Recipes which have rare and hard to come by ingredients only obtainable from specialist retailers (please give substitutes!). Cup/tbsp/stick measures for butter are really annoying in the age of digital scales! Butter is sold in 250g blocks in the UK, never in sticks. How do you squash cold butter into a cup measure and be confident there are no air gaps? Recipes which do not specify separate temperatures for fan and convection ovens. Golden syrup measured in tablespoons - that is messy and annoying! Lastly, recipes which call for eggs but do not specify the size.

  • susan g  on  3/10/2016 at 2:23 PM

    Last night I had to stop my husband before he added 6 Tb olive oil to the pizza dough he was making from a commercial dry mix -- the oil had to be divided between dough, pan and top before baking. Recipe for disaster! About using 'foreign' names for ingredients: some names translated into English are wrong! Black cumin, black caraway, and more are used for both the same and different herbs/spices for Indian cooking. I spent a long time trying to sort them out, which could have been avoided by using English name/Indian name (though there will be several options, because of the many languages).

  • RaySadler  on  3/11/2016 at 4:21 PM

    Totally agree with the peeve about cup measurements! Please, America, realise the rest of the world reads your books and uses grammes or ounces!

  • FJT  on  3/12/2016 at 5:23 PM

    I second all the comments about volume measurements or annoying quantities like 1 stick of butter. I won't buy a cookbook until I'm sure that it includes weight measurements. Having lived in the US for a few years I've realised that so many people here don't own scales, but if cookbook or blog authors want an international audience they need to understand that no one outside North America understands what is meant by a stick of butter or is sure how big a cup is!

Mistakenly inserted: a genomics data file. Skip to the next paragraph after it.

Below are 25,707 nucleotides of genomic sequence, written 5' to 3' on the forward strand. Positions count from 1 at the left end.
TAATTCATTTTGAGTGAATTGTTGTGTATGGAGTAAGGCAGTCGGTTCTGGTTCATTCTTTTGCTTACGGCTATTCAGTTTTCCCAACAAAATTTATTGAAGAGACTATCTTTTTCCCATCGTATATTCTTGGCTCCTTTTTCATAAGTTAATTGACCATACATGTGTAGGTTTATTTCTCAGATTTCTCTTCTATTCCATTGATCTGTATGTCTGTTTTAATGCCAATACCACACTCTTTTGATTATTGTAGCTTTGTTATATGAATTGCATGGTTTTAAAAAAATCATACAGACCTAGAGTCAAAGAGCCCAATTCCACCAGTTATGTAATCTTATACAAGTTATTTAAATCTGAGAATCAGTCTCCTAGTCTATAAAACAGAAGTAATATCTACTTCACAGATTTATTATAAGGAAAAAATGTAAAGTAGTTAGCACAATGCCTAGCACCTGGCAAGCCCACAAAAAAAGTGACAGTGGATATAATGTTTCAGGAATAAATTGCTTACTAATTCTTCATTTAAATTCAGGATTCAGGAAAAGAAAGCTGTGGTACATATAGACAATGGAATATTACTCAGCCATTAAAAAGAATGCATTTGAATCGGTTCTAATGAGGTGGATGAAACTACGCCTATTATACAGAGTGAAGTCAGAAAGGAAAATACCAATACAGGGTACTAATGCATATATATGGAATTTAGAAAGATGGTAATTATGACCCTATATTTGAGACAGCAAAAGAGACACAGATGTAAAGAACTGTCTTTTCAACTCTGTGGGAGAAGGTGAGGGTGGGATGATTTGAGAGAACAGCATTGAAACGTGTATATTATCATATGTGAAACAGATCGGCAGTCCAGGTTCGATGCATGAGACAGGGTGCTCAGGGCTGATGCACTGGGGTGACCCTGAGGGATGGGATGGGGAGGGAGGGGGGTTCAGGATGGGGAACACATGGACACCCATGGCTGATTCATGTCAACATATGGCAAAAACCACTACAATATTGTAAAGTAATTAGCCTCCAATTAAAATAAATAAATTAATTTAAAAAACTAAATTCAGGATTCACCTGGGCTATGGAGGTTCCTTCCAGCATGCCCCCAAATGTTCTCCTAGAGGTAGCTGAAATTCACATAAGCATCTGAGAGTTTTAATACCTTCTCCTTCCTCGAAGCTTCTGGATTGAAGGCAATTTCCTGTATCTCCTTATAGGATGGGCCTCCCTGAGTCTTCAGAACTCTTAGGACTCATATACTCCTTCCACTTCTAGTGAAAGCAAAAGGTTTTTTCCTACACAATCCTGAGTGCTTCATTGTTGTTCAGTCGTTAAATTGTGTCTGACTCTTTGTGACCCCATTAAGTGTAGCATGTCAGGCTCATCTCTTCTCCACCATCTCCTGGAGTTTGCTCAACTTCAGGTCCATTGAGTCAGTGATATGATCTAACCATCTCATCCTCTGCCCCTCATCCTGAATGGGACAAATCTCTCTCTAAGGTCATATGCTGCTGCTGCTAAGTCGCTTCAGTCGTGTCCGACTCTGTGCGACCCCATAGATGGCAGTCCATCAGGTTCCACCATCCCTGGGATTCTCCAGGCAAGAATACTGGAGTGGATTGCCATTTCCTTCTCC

• SusanN  on  3/24/2016 at 7:50 PM

    Baking recipes that don't specify a recommended tin size. Or those that specify a tin size that is incorrect. And recipes that specify herb quantities in a confusing way - herb plants can be very different in size and using "bunch" or "sprig" or "stalks" (or similar) isn't helpful for many sorts of herbs.

  • MaryMM  on  3/24/2016 at 9:50 PM

    My only big peeves with recipes is when they are incorrect. I can usually catch anything odd unless it's a baking recipe. Baking can be a lot of work and an incorrect recipe is a big time and ingredient waster. I also like to measure by weight but none of my friends would even think of doing that. Odd but I don't think too many baking books would be sold in the US if amounts weren't given in sticks and cups. I like it when they list both. I like to at least weigh my flour, sugar, and fats.

  • MargaretM  on  3/24/2016 at 10:40 PM

    Agree, agree, agree. Difficult to measure measures - cup of butter is the worst (and what on earth is a "stick" says this kiwi). Cups are fine for dry ingredients but litres and grams for the rest please.

  • ohjodi  on  3/25/2016 at 7:30 AM

    "Unthawed", and "Unpeeled". "Un" means "not" (and "to reverse"), so these actually mean "not thawed, still frozen", and "not peeled".......but people often use them to mean "thawed" and "peeled". The rest of the recipe often doesn't give a clue. I use my best judgement ("does this type of dish usually contain apple peel?") but it would be nice to have the correct description in the first place.

  • raowriter  on  3/25/2016 at 3:02 PM

    I agree about not giving the size of an onion, but more annoying is "1 zucchini/courgette" or "1 sweet potato". Both come in sizes ranging from minuscule to gigantic, so choosing the right one is a bit of a lucky dip. Volume measurements are much easier than weighing everything, but with tablespoons you need to know the origin of the recipe - not always easy on blogs - as an Australia tablespoon is four teaspoons, whereas the US is three,